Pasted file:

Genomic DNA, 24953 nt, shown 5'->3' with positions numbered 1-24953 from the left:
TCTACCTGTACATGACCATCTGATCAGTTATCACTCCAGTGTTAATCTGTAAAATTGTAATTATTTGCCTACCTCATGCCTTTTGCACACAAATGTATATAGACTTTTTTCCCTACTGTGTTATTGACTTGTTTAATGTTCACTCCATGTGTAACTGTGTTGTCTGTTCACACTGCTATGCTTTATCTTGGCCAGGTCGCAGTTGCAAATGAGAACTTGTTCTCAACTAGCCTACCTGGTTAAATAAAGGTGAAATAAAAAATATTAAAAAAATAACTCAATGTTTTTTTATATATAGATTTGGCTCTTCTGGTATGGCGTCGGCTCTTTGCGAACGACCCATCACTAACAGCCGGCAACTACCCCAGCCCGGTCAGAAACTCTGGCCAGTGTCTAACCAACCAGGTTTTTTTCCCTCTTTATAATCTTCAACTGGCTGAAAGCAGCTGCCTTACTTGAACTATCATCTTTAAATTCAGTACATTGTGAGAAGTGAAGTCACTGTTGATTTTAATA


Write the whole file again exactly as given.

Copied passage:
Genomic DNA, 24953 nt, shown 5'->3' with positions numbered 1-24953 from the left:
TCTACCTGTACATGACCATCTGATCAGTTATCACTCCAGTGTTAATCTGTAAAATTGTAATTATTTGCCTACCTCATGCCTTTTGCACACAAATGTATATAGACTTTTTTCCCTACTGTGTTATTGACTTGTTTAATGTTCACTCCATGTGTAACTGTGTTGTCTGTTCACACTGCTATGCTTTATCTTGGCCAGGTCGCAGTTGCAAATGAGAACTTGTTCTCAACTAGCCTACCTGGTTAAATAAAGGTGAAATAAAAAATATTAAAAAAATAACTCAATGTTTTTTTATATATAGATTTGGCTCTTCTGGTATGGCGTCGGCTCTTTGCGAACGACCCATCACTAACAGCCGGCAACTACCCCAGCCCGGTCAGAAACTCTGGCCAGTGTCTAACCAACCAGGTTTTTTTCCCTCTTTATAATCTTCAACTGGCTGAAAGCAGCTGCCTTACTTGAACTATCATCTTTAAATTCAGTACATTGTGAGAAGTGAAGTCACTGTTGATTTTAATA